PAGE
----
Can they? The administration is increasingly just moving money around and spending it on whatever Trump feels like rather than whatever it was actually appropriated for.

  13. Kathy says:

    If it were just the constitution vs Tiny, I’d ahve no doubts. but it’s vs Tiny and a Senate not just willing but eager to defend El Cheeto with fanatical zeal. Thus far the judiciary has been mostly fair, except at the very top.

    So I wouldn’t pale any bets on the Constitution.

  14. Kit says:

    While the law requires Treasury to furnish tax returns on demand, it also requires a legitimate legislative purpose. The administration contends that a fishing expedition into the President’s personal finances does not qualify.

    So Executive branch is now to judge what the Legislative branch can even contemplate? Can the Constitution handle Trump? Certainly not. Then again, I no longer see the Constitution as a positive force: it’s not up to the task of securing freedom in the 21st century, nor allowing government to address any of the 21st century’s essential problems. It’s politics all the way down, and the only direction is down.

  15. @Stormy Dragon:

    Can they? The administration is increasingly just moving money around and spending it on whatever Trump feels like rather than whatever it was actually appropriated for.

    Certainly he is trying to clearly subvert legislative will as it pertains to wall funding.

  16. James Pearce says:

    @michael reynolds:

    We need all manner of ethics legislation, disclosure rules, draconian penalties for taking foreign money, election security laws to ensure that our politicians are elected by Americans not Russians.

    No, we need realistic, strategic thinking.

    Democrats couldn’t confirm Merrick Garland or stop Kavanaugh or win any seats in the Senate, but they’re going to push through this whole suite of post-Trump electoral reforms?

    No, they’re not. They’re going to run 10 Senators in the presidential primaries and they’re all going to lose to Joe Biden.

  17. Bob@Youngstown says:

    @michael reynolds:

    not contemplated by the Founders

    I also can’t imagine that the Founders contemplated the election of a corrupt/ retaliatory president. Your point about pardons is an useful example:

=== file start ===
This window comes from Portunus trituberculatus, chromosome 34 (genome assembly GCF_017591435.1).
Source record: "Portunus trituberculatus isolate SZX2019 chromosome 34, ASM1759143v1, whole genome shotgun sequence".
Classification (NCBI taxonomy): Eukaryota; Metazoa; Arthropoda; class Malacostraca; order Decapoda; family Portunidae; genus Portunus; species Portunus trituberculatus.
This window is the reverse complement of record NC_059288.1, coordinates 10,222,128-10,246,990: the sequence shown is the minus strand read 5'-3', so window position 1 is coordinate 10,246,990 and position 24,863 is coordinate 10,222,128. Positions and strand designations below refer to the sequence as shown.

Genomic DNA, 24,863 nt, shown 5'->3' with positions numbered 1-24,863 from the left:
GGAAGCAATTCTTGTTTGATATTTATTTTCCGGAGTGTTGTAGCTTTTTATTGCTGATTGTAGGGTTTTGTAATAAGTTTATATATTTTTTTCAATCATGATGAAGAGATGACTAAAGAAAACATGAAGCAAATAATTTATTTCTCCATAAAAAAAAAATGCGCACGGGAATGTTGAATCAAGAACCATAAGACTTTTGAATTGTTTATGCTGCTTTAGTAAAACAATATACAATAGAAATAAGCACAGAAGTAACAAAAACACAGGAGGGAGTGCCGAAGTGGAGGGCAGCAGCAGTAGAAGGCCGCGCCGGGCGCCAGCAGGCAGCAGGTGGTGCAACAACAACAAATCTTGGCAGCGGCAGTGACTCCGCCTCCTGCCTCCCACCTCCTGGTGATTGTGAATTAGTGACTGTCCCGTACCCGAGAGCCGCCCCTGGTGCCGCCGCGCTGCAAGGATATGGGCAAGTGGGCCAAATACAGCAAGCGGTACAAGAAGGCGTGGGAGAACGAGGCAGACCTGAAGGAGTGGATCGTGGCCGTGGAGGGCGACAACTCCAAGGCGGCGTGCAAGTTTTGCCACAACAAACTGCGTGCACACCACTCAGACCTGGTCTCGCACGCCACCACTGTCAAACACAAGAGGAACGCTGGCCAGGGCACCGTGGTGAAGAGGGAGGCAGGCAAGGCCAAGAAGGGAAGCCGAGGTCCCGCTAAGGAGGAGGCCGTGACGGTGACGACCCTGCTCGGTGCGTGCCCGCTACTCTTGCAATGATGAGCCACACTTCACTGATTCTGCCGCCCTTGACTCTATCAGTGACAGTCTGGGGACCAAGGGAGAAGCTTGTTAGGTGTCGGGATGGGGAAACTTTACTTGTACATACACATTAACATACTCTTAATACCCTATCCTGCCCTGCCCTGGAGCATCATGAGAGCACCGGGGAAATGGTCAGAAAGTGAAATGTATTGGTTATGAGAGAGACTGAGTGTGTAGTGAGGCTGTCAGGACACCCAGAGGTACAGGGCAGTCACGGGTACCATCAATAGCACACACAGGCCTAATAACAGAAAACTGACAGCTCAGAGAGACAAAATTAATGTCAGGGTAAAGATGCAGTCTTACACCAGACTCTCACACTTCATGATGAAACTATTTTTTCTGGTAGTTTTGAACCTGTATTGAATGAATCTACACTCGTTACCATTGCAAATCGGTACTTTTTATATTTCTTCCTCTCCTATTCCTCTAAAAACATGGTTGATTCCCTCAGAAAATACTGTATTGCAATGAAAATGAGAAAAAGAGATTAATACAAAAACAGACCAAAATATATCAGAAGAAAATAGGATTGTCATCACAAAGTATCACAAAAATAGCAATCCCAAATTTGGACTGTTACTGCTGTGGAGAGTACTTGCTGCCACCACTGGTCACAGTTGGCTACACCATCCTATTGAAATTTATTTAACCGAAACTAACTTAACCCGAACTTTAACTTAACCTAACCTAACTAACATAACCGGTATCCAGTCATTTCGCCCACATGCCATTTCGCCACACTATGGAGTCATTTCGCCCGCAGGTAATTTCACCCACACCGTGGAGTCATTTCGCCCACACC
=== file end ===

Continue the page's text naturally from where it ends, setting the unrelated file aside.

During the impeachment (House indictment) phase and during a Senate trial to remove a president, the president retains to pardon power until the actual final vote in the Senate to remove. So how long might that process take? During that time a president is capable of all sorts of mischief, including wholesale pardon of his allies as well as pardon of any other federal convicts/indicted …. just to piss off his adversaries! There seems to be no guardrails on the presidential prerogative to grant pardons for federal crimes including conviction of treason.

    Do you think that DT is capable of mischief if he believes the waning moments of his presidency is hours away?

  18. Bob@Youngstown says:

    @ James:

    While the law requires Treasury to furnish tax returns on demand, it (the law) also requires a legitimate legislative purpose.

    James: I’ve looked through that provision of the tax code law that is cited (26 USC 6103) and can’t find any reference to “legitimate legislative purpose”.

    As the strict constructionists would say: If it ain’t in the actual law, it ain’t the law.

  19. The abyss that is the soul of cracker says:

    @James Joyner:

    But Toobin is wrong to say that the Constitution can’t handle all of this. It absolutely can. It just requires Congress to do its sworn duty.

    But alas, you seem to be wrong about this because the next sentence reads

    Instead, the Democrats who control the House have decided that impeachment is bad politics and the Republicans who control the Senate have decided that covering up the misdeeds of their President is good politics.

    The Constitution is only paper. The real power relies on voters electing good people. We don’t. And as your last sentence notes that’s a shame.

  20. JKB says:

    The law requires federal prosecutors to protect grand-jury secrets and to safeguard the integrity of pending investigations—and courts might well honor the Administration’s position to keep that redacted information from Congress.